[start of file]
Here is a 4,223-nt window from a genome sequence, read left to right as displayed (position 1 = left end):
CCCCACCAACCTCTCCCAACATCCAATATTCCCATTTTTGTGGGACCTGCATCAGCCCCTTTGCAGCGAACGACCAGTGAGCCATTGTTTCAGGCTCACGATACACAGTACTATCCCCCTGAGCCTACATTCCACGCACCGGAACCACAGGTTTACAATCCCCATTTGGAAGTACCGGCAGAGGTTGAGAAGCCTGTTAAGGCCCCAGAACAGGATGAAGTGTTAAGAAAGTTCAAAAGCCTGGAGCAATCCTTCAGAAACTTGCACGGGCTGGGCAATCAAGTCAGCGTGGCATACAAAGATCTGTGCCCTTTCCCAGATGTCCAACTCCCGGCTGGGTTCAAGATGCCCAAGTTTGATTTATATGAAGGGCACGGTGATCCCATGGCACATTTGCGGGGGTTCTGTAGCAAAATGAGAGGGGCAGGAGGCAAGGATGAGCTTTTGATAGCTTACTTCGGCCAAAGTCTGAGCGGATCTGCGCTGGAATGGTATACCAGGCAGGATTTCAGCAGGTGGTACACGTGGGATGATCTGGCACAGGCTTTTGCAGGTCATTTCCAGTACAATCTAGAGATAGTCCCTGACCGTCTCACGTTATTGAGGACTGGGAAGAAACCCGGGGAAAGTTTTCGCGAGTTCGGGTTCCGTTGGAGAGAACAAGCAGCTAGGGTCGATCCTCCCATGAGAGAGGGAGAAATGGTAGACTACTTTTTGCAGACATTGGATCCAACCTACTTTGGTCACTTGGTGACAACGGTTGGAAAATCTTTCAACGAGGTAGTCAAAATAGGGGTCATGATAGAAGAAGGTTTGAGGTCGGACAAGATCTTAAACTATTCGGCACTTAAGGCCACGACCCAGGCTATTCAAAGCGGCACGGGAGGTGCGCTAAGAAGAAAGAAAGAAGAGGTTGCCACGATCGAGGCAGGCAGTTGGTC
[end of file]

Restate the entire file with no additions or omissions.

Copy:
Here is a 4,223-nt window from a genome sequence, read left to right as displayed (position 1 = left end):
CCCCACCAACCTCTCCCAACATCCAATATTCCCATTTTTGTGGGACCTGCATCAGCCCCTTTGCAGCGAACGACCAGTGAGCCATTGTTTCAGGCTCACGATACACAGTACTATCCCCCTGAGCCTACATTCCACGCACCGGAACCACAGGTTTACAATCCCCATTTGGAAGTACCGGCAGAGGTTGAGAAGCCTGTTAAGGCCCCAGAACAGGATGAAGTGTTAAGAAAGTTCAAAAGCCTGGAGCAATCCTTCAGAAACTTGCACGGGCTGGGCAATCAAGTCAGCGTGGCATACAAAGATCTGTGCCCTTTCCCAGATGTCCAACTCCCGGCTGGGTTCAAGATGCCCAAGTTTGATTTATATGAAGGGCACGGTGATCCCATGGCACATTTGCGGGGGTTCTGTAGCAAAATGAGAGGGGCAGGAGGCAAGGATGAGCTTTTGATAGCTTACTTCGGCCAAAGTCTGAGCGGATCTGCGCTGGAATGGTATACCAGGCAGGATTTCAGCAGGTGGTACACGTGGGATGATCTGGCACAGGCTTTTGCAGGTCATTTCCAGTACAATCTAGAGATAGTCCCTGACCGTCTCACGTTATTGAGGACTGGGAAGAAACCCGGGGAAAGTTTTCGCGAGTTCGGGTTCCGTTGGAGAGAACAAGCAGCTAGGGTCGATCCTCCCATGAGAGAGGGAGAAATGGTAGACTACTTTTTGCAGACATTGGATCCAACCTACTTTGGTCACTTGGTGACAACGGTTGGAAAATCTTTCAACGAGGTAGTCAAAATAGGGGTCATGATAGAAGAAGGTTTGAGGTCGGACAAGATCTTAAACTATTCGGCACTTAAGGCCACGACCCAGGCTATTCAAAGCGGCACGGGAGGTGCGCTAAGAAGAAAGAAAGAAGAGGTTGCCACGATCGAGGCAGGCAGTTGGTC